On Tuesday, April 15, the McCain Institute for International Leadership at Arizona State University hosted the debate “Putin’s Russia: Time for Containment?” at the Burke Theater at the Navy Memorial in Washington.
The debate centered on the ongoing Ukrainian crisis, Putin’s actions, and the right Western response to them. Although Western democracies are united in condemning Russia’s intervention in Ukraine, its destabilizing efforts in Eastern Europe, and the annexation of Crimea, there is no consensus regarding the appropriate policy to handle the situation. Supporters of containment argue that this is the only way to stop Putin, while critics say that the United States can’t go it alone in fashioning an effective policy response.
THE TAKE AWAY:
Key Points Made in Support of Containing Russia:
Key Points Made Against Containing Russia:
Anders Åslund argued that the United States should impose much tougher sanctions on Russia, especially financial sanctions. As the US economy is nearly ten times larger than the Russian economy, and U.S.-Russian economic and trade relations are relatively insignificant, the negative economic impact on Americans would be very limited.
David J. Kramer recommended hard sanctions on Russian state-owned enterprises, banks, and individuals. He also stressed that we must refuse to recognize Crimea’s annexation by Russia, just as we did with the Baltic States’ incorporation into the Soviet Union. Treating Crimea as if it were lost would be a huge mistake and could have serious repercussions for the Baltic region’s future. He urged reassuring and preventive military deployments to NATO Allies near Ukraine.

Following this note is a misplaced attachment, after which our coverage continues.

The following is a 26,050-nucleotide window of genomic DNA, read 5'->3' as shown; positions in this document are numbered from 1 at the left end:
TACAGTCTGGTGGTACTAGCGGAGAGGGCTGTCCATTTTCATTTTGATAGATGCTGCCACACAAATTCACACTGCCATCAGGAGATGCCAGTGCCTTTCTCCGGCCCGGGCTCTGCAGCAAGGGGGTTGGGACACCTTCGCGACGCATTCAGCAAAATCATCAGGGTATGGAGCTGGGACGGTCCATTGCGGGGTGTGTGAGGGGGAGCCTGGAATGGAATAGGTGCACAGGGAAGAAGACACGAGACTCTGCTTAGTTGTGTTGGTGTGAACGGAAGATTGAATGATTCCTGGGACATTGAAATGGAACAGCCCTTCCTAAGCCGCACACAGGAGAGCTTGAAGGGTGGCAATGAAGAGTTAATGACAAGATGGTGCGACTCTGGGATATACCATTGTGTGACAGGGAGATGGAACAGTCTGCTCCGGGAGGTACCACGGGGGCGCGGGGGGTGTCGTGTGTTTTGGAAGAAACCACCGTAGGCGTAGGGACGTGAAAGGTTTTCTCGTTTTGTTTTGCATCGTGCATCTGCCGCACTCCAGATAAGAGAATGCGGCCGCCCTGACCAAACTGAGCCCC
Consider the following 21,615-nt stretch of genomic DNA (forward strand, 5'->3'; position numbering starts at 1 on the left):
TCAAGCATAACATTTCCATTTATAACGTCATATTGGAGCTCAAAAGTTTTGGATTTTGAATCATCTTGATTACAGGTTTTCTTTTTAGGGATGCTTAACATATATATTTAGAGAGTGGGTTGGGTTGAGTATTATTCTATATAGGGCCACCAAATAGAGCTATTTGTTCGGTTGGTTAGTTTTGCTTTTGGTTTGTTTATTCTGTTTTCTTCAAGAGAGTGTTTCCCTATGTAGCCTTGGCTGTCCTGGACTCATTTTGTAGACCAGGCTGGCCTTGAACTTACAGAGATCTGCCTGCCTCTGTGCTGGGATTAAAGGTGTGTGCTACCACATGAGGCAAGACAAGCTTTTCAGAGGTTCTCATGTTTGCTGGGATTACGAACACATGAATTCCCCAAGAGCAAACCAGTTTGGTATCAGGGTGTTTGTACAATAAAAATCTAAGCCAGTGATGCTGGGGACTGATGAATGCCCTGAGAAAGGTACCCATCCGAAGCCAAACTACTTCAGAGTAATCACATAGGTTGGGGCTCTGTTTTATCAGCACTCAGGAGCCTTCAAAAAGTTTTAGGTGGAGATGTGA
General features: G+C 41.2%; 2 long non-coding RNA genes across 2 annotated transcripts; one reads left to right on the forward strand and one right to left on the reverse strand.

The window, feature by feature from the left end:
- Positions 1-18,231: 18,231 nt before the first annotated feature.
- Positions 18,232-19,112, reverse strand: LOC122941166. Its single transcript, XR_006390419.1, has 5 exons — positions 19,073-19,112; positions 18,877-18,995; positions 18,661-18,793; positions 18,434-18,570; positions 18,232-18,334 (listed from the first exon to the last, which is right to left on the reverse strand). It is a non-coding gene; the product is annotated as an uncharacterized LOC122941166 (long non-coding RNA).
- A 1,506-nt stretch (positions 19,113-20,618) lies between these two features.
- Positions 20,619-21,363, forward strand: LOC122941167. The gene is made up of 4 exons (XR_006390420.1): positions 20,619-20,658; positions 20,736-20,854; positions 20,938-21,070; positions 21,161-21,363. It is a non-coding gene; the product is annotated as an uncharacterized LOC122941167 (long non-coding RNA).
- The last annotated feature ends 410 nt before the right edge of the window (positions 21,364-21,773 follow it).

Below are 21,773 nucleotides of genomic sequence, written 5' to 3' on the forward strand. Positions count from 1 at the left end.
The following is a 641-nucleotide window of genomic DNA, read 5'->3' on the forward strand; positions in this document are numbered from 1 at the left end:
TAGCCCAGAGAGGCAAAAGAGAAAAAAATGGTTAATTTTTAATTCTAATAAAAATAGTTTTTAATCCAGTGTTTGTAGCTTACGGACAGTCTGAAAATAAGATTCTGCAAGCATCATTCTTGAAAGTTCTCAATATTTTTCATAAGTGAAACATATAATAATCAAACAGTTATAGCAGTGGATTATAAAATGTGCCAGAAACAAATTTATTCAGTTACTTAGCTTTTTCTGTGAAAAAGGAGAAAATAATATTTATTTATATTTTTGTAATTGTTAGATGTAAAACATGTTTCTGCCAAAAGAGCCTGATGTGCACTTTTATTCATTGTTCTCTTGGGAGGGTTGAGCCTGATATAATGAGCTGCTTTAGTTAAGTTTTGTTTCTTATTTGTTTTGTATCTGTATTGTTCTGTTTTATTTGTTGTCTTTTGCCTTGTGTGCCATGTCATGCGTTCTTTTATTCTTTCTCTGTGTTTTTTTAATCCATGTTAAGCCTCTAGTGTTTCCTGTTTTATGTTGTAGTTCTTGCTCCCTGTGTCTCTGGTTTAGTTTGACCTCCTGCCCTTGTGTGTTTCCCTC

Andrew S. Weiss predicted that the crisis in Ukraine will go on for a long time and will remain extremely complicated. He argued that while dialog and engagement are by no means magic bullets, taking them out of consideration and declaring that there is no room for a diplomatic solution would be a grave mistake.
Thomas Graham argued that it is necessary to open up channels of discussion and engagement and to resolve the crisis diplomatically, finding a way to advance U.S. interests.
WHAT IS YOUR DECISION?
President of Freedom House
Senior Fellow at the Peterson Institute for International Economics
Managing Director of Kissinger Associates, Inc
Vice President for Studies at Carnegie Endowment for International Peace
CNN Foreign Affairs Reporter